Washingtonpost.com writes that the US federal government on Wednesday announced a landmark update to child online privacy laws, establishing guidelines that make it harder to track a gadget-obsessed generation with constant access to the Web.
The Federal Trade Commission’s new rules come amid a two-year debate over how far the government should go to protect the privacy of children 12 and younger without curbing the business practices of a thriving Web economy that relies on their data for advertising.
Under new amendments, the FTC said firms must seek permission from parents to collect a child’s photographs, videos and geo-locational information — all content that social media, online games and mobile devices have made easy to share.
The aim of the revisions, the FTC said, was to clarify that much of today’s most popular uses of the Web should be more closely guarded when done by children.
“The commission takes seriously its mandate to protect children’s online privacy in this ever-changing technological landscape,” said FTC Chairman Jon Leibowitz in a statement.
A company such as Google or Viacom must also have a parent’s consent before using tracking tools, such as cookies, which use IP addresses and mobile device IDs to follow a child’s Web activity across multiple apps and sites.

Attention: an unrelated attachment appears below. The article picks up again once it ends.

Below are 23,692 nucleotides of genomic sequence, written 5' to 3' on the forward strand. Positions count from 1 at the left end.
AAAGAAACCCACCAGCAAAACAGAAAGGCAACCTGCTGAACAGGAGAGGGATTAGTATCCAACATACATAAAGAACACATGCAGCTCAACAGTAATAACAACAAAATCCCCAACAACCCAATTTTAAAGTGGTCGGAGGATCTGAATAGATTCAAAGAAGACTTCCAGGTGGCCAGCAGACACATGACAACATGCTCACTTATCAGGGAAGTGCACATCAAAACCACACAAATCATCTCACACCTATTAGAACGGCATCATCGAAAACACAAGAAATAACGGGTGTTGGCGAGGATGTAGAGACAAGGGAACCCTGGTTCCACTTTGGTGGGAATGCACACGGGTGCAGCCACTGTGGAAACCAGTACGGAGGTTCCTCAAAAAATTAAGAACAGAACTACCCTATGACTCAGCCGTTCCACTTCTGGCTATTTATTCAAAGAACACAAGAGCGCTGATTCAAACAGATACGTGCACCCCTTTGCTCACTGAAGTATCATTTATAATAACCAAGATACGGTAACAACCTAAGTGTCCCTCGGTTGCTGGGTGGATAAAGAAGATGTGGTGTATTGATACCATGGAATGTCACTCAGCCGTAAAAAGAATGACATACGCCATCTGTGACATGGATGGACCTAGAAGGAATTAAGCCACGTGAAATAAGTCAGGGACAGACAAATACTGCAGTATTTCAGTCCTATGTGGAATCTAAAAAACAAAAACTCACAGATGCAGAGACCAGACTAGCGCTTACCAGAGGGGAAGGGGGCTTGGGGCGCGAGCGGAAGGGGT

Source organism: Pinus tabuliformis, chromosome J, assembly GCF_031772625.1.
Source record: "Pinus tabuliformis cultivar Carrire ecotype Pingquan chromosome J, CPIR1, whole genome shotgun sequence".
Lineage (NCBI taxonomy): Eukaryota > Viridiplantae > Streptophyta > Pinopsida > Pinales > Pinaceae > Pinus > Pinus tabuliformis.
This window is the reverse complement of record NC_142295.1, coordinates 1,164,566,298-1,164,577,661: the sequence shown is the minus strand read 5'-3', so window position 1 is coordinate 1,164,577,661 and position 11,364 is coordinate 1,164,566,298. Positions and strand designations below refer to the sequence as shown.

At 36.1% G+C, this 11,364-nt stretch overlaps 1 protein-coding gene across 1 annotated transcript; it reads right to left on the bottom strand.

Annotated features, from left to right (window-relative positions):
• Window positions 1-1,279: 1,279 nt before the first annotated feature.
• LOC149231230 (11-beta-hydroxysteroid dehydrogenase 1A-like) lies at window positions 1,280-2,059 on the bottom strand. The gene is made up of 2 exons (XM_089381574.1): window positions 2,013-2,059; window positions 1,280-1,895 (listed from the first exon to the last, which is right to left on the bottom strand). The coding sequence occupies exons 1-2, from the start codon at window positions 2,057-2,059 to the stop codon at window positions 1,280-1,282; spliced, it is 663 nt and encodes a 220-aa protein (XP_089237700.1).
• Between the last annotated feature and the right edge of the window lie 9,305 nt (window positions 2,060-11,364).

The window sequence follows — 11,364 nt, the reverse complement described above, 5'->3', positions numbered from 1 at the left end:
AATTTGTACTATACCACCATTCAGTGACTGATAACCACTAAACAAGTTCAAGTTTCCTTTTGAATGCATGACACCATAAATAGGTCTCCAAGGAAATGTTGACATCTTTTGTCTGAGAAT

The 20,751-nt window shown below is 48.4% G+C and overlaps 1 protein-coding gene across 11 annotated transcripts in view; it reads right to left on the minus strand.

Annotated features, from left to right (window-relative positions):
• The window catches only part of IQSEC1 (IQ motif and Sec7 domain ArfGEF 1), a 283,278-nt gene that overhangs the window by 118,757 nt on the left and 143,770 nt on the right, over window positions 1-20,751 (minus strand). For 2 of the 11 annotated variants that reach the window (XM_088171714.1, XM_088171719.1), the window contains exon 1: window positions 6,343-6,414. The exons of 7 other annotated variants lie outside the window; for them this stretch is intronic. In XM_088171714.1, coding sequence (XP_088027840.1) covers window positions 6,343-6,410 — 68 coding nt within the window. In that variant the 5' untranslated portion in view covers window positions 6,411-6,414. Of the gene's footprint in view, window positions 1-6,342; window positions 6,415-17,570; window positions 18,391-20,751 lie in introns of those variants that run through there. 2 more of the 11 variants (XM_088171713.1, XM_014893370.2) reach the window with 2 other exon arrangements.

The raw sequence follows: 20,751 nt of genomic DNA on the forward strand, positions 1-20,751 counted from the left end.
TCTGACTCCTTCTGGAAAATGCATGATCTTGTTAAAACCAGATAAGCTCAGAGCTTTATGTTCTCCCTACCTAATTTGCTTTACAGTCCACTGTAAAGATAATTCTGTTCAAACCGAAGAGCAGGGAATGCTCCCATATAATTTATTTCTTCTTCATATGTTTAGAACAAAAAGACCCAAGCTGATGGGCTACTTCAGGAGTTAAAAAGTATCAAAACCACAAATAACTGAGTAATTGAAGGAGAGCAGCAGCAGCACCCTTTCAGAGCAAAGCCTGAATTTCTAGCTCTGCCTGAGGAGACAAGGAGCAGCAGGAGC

Read the whole story HERE.
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Tagged children privacy online, COPPA amendments, ftc, ftc chairman, FTC new rules, internet, jon leibowitz, online, technological landscape, technology, US federal government, web economy
*** FTC to study data broker industry’s collection and use of consumer data
Commission Issues Nine Orders for Information to Analyze Industry’s Privacy Practices
The Federal Trade Commission issued orders requiring nine data brokerage companies to provide the agency with information about how they collect and use data about consumers. The agency will use the information to study privacy practices in the data broker industry.
Data brokers are companies that collect personal information about consumers from a variety of public and non-public sources and resell the information to other companies. In many ways, these data flows benefit consumers and the economy; for example, having this information about consumers enables companies to prevent fraud. Data brokers also provide data to enable their customers to better market their products and services.
The nine data brokers receiving orders from the FTC are: 1) Acxiom, 2) Corelogic, 3) Datalogix, 4) eBureau, 5) ID Analytics, 6) Intelius, 7) Peekyou, 8) Rapleaf, and 9) Recorded Future. The FTC is seeking details about:
- the nature and sources of the consumer information the data brokers collect;
- how they use, maintain, and disseminate the information; and
- the extent to which the data brokers allow consumers to access and correct their information or to opt out of having their personal information sold.
Read the whole story HERE.